US4882777A (en) * 1987-04-17 1989-11-21 Narula Onkar S Catheter
US5025799A (en) * 1987-05-13 1991-06-25 Wilson Bruce C Steerable memory alloy guide wires

Cited By (53)

* Cited by examiner, † Cited by third party
Publication number Priority date Publication date Assignee Title
US5776100A (en) * 1995-09-27 1998-07-07 Interventional Innovations Corporation Nickel titanium guide wires for occlusion and drug delivery
US5779731A (en) * 1996-12-20 1998-07-14 Cordis Corporation Balloon catheter having dual markers and method
US6669670B1 (en) 1997-03-06 2003-12-30 Medtronic Ave, Inc. Catheter core wire
US6355016B1 (en) 1997-03-06 2002-03-12 Medtronic Percusurge, Inc. Catheter core wire
US6190332B1 (en) 1998-02-19 2001-02-20 Percusurge, Inc. Core wire with shapeable tip
US6375629B1 (en) 1998-02-19 2002-04-23 Medtronic Percusurge, Inc. Core wire with shapeable tip
US6468230B2 (en) 1998-02-19 2002-10-22 Medtronic Percusurge, Inc. Core wire with shapeable tip
US6231588B1 (en) 1998-08-04 2001-05-15 Percusurge, Inc. Low profile catheter for angioplasty and occlusion
US6558401B1 (en) 1998-08-04 2003-05-06 Medtronic Percusurge, Inc. Low profile catheter for angioplasty and occlusion
US6152914A (en) * 1999-01-22 2000-11-28 Medtronic, Inc. Catheter having a multiple locking mechanism
US6500147B2 (en) 1999-02-22 2002-12-31 Medtronic Percusurge, Inc. Flexible catheter
US20030060802A1 (en) * 1999-02-22 2003-03-27 Omaleki Samuel L. Flexible catheter
WO2000050113A3 (en) * 1999-02-22 2000-12-07 Percusurge Inc Balloon catheter with axial flexibility
US6533752B1 (en) 2000-01-05 2003-03-18 Thomas C Waram Variable shape guide apparatus
US9750567B2 (en) 2001-04-27 2017-09-05 Boston Scientific Scimed Inc. Electrophysiology catheter for mapping and/or ablation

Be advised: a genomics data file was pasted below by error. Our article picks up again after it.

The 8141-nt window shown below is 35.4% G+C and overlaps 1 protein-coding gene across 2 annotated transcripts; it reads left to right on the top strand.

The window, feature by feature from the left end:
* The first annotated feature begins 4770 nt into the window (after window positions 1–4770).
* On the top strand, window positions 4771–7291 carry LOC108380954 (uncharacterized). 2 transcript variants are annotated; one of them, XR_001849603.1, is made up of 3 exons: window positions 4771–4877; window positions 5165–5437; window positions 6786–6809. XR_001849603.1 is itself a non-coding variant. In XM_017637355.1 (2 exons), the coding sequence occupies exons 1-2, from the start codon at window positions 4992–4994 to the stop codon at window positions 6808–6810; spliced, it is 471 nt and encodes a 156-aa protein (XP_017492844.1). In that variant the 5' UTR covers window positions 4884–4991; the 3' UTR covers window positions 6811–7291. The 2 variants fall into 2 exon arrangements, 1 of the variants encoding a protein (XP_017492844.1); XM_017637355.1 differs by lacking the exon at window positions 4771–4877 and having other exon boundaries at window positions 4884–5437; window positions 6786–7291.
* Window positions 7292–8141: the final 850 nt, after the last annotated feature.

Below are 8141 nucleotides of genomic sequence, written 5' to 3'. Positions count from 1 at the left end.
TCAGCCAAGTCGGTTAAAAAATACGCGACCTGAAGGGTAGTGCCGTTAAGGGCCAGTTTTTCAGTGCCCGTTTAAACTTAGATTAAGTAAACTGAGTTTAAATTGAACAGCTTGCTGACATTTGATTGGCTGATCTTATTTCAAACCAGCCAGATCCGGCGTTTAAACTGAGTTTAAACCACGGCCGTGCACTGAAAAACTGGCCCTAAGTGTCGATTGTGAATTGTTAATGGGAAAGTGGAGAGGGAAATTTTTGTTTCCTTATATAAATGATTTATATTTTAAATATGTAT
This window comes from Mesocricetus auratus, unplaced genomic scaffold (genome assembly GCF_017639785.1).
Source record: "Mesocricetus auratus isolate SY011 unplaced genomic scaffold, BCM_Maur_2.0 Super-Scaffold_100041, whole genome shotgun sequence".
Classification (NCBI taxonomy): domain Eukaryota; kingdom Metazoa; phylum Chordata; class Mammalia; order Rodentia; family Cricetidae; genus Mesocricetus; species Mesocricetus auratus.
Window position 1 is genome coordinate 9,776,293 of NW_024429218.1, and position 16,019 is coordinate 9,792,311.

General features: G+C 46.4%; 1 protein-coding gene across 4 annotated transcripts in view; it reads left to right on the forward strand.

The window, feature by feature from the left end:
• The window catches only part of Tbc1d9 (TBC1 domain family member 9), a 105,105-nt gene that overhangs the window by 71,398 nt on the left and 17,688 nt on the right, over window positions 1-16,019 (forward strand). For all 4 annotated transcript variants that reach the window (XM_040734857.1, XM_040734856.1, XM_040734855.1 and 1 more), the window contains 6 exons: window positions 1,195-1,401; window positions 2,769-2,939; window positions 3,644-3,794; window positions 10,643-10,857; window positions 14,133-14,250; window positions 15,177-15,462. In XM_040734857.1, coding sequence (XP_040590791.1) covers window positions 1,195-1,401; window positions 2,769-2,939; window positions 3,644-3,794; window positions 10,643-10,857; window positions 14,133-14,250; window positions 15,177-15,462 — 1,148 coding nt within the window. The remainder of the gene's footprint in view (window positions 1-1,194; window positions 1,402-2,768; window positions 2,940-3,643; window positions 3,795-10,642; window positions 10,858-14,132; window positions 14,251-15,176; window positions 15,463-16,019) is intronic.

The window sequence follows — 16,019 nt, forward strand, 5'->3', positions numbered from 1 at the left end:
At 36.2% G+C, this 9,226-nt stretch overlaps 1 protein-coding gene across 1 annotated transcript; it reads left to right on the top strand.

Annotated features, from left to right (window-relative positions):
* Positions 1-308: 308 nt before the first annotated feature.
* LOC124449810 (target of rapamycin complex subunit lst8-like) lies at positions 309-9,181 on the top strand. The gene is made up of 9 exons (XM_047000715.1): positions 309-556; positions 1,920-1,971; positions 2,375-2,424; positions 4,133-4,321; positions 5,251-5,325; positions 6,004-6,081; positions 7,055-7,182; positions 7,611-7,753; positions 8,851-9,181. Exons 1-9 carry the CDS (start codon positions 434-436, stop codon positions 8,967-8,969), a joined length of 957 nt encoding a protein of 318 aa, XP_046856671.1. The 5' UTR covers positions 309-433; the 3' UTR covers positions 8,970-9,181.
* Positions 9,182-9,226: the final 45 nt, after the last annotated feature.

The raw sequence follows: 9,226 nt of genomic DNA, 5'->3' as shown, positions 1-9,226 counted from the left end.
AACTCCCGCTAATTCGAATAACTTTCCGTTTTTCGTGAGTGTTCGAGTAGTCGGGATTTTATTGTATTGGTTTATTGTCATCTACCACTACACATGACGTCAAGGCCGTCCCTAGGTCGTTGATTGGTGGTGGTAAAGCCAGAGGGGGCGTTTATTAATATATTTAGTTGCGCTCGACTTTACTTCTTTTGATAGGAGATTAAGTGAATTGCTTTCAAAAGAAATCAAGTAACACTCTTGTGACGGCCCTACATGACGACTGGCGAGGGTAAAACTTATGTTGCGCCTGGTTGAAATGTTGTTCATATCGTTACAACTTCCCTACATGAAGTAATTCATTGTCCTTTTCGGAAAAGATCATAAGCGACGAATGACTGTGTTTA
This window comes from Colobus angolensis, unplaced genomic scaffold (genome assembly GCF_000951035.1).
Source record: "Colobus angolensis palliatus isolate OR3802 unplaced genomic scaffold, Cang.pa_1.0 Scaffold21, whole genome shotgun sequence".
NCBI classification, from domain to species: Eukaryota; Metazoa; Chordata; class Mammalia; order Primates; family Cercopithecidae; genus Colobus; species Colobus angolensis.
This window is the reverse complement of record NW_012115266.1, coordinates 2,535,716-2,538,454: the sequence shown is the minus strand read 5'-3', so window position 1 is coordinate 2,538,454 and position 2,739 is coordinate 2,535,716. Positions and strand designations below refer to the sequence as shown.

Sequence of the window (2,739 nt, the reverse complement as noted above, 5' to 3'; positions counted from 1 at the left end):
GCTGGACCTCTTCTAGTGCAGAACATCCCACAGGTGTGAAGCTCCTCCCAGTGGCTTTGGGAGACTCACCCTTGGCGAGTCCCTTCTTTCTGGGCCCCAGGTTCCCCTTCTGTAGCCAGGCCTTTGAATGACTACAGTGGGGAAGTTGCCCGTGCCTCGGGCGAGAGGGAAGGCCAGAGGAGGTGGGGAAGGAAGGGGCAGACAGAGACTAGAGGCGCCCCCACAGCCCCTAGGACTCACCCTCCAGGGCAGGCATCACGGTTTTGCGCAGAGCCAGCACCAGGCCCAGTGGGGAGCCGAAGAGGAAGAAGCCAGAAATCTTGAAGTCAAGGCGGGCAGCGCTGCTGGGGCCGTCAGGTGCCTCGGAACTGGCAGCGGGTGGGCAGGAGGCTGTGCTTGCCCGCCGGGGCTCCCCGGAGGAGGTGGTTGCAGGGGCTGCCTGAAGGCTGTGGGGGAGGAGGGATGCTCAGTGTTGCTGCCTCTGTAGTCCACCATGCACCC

US8206384B2 (en) 2001-04-27 2012-06-26 C. R. Bard, Inc. Electrophysiology catheter for mapping and/or ablation
US20040193239A1 (en) * 2001-04-27 2004-09-30 Falwell Gary S Electrophysiology catheter for mapping and/or ablation
US20080039918A1 (en) * 2001-04-27 2008-02-14 C.R. Bard, Inc. Electrophysiology catheter for mapping and/or ablation
US7300438B2 (en) 2001-04-27 2007-11-27 C.R. Bard, Inc. Electrophysiology catheter for mapping and/or ablation
US8636731B2 (en) 2001-04-27 2014-01-28 Boston Scientific Scimed, Inc. Electrophysiology catheter for mapping and/or ablation
US6652471B2 (en) 2001-11-28 2003-11-25 Scimed Life Systems, Inc. Pressure-sensing guidewire having improved torque
US20030181876A1 (en) * 2002-03-19 2003-09-25 Jiyong Ahn Apparatus for stripping fibrin from a catheter
US7037313B2 (en) 2002-03-19 2006-05-02 Fibrex, Llc Apparatus for stripping fibrin from a catheter
US9125661B2 (en) 2002-04-08 2015-09-08 Medtronic Ardian Luxembourg S.A.R.L. Methods and apparatus for renal neuromodulation
US8774913B2 (en) 2002-04-08 2014-07-08 Medtronic Ardian Luxembourg S.A.R.L. Methods and apparatus for intravasculary-induced neuromodulation
US9131978B2 (en) 2002-04-08 2015-09-15 Medtronic Ardian Luxembourg S.A.R.L. Methods for bilateral renal neuromodulation
US8961509B2 (en) 2002-10-31 2015-02-24 Boston Scientific Scimed, Inc. Electrophysiology loop catheter
US20060241366A1 (en) * 2002-10-31 2006-10-26 Gary Falwell Electrophysiology loop catheter
US7912531B1 (en) 2003-12-17 2011-03-22 Advanced Cardiovascular Systems, Inc. Magnetic resonance imaging coils
US20070050006A1 (en) * 2005-08-31 2007-03-01 Cook Ireland Limited Coaxial dilatation method for stent implantation
US7789915B2 (en) 2005-08-31 2010-09-07 Vance Products Incorporated Stent for implantation
US20070276466A1 (en) * 2005-08-31 2007-11-29 Vance Products Inc., D/B/A/ Cook Urological Inc. Stent for implantation
US20090143729A1 (en) * 2005-09-01 2009-06-04 Medrad, Inc. Torqueable kink-resistant guidewire
US8157766B2 (en) 2005-09-01 2012-04-17 Medrad, Inc. Torqueable kink-resistant guidewire
EP2230986A4 (en) * 2007-12-28 2012-05-09 Boston Endoscopic Engineering Corp Exchangeable guide-wire with balloon for foreign body extraction
EP2230986A2 (en) * 2007-12-28 2010-09-29 Boston Endoscopic Engineering Corp. Exchangeable guide-wire with balloon for foreign body extraction
US8777942B2 (en) 2008-12-31 2014-07-15 Medtronic Ardian Luxembourg S.A.R.L. Apparatus, systems, and methods for achieving intravascular, thermally-induced renal neuromodulation
US8652129B2 (en) 2008-12-31 2014-02-18 Medtronic Ardian Luxembourg S.A.R.L. Apparatus, systems, and methods for achieving intravascular, thermally-induced renal neuromodulation